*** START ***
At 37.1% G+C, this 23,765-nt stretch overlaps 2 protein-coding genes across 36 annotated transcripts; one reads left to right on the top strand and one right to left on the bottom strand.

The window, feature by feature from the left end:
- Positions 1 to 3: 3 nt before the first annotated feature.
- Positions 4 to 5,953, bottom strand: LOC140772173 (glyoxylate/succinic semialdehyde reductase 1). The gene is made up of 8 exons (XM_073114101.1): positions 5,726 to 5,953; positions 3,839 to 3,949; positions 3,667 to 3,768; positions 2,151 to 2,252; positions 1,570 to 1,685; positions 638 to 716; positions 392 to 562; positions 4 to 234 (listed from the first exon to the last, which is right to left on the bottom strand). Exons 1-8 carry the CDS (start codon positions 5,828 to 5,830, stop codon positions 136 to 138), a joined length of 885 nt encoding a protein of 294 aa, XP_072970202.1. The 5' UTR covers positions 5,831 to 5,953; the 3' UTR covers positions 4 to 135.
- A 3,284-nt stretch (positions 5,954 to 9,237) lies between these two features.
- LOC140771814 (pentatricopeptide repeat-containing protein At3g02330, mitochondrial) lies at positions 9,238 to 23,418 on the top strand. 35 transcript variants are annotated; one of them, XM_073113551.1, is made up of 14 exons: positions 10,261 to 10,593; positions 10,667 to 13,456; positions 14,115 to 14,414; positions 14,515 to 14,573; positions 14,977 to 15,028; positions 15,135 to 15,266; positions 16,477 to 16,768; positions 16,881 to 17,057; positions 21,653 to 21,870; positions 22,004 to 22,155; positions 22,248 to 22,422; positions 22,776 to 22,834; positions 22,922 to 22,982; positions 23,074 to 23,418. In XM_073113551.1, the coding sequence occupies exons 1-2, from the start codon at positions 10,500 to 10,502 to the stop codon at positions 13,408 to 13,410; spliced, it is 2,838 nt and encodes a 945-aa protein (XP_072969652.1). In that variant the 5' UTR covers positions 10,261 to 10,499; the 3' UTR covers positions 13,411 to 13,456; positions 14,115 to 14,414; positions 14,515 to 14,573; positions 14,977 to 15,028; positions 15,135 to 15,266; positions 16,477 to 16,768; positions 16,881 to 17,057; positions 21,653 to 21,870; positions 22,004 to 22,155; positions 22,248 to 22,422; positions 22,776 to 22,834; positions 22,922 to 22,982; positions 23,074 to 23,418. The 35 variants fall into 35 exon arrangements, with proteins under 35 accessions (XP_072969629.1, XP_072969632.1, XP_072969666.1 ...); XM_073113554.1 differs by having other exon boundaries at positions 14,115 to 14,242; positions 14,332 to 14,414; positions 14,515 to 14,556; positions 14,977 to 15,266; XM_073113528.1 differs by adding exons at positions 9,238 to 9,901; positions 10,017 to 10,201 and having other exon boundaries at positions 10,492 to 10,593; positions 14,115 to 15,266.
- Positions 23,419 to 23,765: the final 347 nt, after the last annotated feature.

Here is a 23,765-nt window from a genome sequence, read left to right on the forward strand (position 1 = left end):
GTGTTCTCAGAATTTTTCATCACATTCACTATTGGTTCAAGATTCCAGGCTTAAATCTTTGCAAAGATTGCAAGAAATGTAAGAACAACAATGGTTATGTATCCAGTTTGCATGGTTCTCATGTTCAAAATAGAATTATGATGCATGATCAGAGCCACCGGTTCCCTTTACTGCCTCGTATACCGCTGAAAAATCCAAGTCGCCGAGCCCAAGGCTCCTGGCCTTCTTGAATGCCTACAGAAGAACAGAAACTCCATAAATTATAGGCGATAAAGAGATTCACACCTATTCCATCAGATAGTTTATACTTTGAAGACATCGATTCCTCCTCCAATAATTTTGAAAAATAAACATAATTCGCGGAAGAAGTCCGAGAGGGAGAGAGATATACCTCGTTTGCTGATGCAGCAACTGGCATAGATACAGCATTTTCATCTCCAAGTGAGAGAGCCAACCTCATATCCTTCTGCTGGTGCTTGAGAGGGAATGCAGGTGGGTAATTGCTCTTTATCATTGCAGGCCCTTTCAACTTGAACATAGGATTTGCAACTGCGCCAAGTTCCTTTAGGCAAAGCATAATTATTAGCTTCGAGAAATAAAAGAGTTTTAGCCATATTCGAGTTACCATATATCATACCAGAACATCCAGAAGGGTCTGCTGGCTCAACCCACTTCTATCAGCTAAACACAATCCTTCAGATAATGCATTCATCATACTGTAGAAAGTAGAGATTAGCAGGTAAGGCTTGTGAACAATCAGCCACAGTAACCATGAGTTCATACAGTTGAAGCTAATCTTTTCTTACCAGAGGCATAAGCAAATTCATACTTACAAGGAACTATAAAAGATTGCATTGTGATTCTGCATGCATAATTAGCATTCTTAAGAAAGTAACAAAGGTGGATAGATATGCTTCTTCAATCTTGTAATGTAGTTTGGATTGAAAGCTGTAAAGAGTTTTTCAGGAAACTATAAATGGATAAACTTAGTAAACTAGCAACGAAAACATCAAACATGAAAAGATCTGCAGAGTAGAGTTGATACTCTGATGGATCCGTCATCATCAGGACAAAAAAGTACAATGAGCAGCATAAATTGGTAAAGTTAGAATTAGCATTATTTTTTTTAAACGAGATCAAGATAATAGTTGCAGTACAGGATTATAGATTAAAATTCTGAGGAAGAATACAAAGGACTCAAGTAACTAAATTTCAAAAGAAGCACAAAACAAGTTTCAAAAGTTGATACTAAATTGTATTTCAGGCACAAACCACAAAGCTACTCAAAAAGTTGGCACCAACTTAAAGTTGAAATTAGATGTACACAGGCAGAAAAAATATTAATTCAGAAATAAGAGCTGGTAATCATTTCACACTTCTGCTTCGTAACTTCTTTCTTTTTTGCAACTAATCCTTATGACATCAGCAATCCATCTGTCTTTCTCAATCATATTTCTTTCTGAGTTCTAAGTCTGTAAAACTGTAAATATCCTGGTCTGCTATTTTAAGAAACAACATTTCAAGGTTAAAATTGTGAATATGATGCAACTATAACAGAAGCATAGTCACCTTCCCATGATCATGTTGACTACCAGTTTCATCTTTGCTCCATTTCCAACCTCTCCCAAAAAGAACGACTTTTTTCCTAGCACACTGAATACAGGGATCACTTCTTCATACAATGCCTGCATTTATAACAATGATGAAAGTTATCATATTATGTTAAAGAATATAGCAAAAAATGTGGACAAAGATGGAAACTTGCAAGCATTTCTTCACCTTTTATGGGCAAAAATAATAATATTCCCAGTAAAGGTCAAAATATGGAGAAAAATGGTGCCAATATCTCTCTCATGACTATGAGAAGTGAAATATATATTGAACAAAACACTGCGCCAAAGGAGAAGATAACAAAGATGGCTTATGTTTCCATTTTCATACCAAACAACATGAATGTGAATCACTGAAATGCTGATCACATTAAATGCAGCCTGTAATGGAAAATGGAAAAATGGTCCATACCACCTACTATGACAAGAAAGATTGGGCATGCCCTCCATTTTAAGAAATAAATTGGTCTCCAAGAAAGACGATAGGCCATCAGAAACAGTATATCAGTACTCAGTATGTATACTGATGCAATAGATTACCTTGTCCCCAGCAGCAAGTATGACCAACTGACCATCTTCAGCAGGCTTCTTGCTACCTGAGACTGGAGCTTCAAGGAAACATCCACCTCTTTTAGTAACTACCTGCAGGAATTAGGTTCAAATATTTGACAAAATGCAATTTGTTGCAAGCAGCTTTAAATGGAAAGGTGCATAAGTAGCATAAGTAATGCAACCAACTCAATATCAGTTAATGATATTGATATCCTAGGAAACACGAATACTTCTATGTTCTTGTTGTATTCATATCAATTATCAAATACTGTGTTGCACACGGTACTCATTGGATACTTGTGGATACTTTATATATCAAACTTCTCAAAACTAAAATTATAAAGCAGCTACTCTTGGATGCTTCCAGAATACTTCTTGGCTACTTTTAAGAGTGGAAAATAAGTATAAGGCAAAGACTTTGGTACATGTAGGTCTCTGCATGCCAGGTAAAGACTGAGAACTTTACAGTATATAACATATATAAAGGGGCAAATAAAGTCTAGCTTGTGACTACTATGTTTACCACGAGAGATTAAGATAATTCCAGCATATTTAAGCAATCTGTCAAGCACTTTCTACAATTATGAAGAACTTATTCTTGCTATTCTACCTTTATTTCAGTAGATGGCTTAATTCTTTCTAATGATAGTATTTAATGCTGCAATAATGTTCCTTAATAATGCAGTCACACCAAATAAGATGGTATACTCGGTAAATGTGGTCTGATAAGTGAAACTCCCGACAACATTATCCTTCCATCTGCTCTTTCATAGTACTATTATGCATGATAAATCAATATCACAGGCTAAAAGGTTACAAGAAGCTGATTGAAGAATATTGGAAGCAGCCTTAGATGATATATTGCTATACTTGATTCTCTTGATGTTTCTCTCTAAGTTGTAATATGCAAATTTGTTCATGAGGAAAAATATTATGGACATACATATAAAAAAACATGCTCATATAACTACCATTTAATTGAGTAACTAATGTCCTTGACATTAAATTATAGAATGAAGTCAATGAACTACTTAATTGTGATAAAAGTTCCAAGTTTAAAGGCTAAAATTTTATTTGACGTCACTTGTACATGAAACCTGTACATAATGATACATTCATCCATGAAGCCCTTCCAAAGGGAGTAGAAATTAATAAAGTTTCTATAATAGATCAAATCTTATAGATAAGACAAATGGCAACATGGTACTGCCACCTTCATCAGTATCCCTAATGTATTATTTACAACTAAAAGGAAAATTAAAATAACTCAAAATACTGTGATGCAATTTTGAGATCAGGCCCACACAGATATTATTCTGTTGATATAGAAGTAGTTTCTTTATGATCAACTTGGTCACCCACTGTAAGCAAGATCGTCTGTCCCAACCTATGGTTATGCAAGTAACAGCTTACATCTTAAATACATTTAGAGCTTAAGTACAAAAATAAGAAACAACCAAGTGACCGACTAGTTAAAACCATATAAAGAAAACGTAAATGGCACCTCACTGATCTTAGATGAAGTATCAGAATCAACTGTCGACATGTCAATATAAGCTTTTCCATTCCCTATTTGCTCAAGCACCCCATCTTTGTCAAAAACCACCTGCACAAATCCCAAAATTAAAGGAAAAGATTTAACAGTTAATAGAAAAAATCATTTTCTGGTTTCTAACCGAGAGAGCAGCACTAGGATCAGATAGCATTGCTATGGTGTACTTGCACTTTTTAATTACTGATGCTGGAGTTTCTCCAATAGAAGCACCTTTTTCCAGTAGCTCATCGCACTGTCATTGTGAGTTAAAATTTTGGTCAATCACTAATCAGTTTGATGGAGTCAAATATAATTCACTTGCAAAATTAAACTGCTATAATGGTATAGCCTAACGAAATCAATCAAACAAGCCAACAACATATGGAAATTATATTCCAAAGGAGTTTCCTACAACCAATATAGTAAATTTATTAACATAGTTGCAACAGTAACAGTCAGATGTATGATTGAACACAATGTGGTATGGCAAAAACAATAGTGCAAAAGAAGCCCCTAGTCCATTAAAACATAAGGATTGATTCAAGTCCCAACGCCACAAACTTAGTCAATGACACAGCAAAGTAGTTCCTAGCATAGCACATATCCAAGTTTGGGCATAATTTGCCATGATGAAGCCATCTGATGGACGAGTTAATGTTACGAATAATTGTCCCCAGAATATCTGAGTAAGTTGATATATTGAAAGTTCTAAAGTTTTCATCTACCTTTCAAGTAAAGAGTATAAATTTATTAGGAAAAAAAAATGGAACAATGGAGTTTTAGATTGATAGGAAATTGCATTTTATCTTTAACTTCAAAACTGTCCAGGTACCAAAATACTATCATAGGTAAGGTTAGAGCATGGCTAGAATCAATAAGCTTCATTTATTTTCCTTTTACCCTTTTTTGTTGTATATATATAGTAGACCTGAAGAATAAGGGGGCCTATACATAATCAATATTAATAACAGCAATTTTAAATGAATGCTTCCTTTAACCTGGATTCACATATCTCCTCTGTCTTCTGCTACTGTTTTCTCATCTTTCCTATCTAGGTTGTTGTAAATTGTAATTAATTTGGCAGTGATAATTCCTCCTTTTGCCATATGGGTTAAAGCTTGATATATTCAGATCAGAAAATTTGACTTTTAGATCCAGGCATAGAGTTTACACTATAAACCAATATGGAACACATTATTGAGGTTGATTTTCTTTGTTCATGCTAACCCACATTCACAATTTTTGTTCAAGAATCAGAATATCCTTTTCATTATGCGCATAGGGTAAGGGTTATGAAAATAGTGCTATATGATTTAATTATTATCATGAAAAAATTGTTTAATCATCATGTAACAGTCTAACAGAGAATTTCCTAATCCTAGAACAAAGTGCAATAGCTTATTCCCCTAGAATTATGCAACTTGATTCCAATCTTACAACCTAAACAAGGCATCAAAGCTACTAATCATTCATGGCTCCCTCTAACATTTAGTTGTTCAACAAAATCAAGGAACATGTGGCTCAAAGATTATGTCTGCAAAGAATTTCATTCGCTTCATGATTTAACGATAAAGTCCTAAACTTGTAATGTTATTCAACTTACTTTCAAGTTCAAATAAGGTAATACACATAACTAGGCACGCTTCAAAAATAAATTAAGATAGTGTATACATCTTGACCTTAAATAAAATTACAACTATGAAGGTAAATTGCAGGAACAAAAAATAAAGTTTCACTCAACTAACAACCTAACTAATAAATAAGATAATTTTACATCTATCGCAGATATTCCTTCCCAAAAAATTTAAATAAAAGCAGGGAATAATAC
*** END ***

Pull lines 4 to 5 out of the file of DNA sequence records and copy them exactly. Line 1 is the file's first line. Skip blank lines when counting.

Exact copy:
- Positions 4 to 5,953, bottom strand: LOC140772173 (glyoxylate/succinic semialdehyde reductase 1). The gene is made up of 8 exons (XM_073114101.1): positions 5,726 to 5,953; positions 3,839 to 3,949; positions 3,667 to 3,768; positions 2,151 to 2,252; positions 1,570 to 1,685; positions 638 to 716; positions 392 to 562; positions 4 to 234 (listed from the first exon to the last, which is right to left on the bottom strand). Exons 1-8 carry the CDS (start codon positions 5,828 to 5,830, stop codon positions 136 to 138), a joined length of 885 nt encoding a protein of 294 aa, XP_072970202.1. The 5' UTR covers positions 5,831 to 5,953; the 3' UTR covers positions 4 to 135.
- A 3,284-nt stretch (positions 5,954 to 9,237) lies between these two features.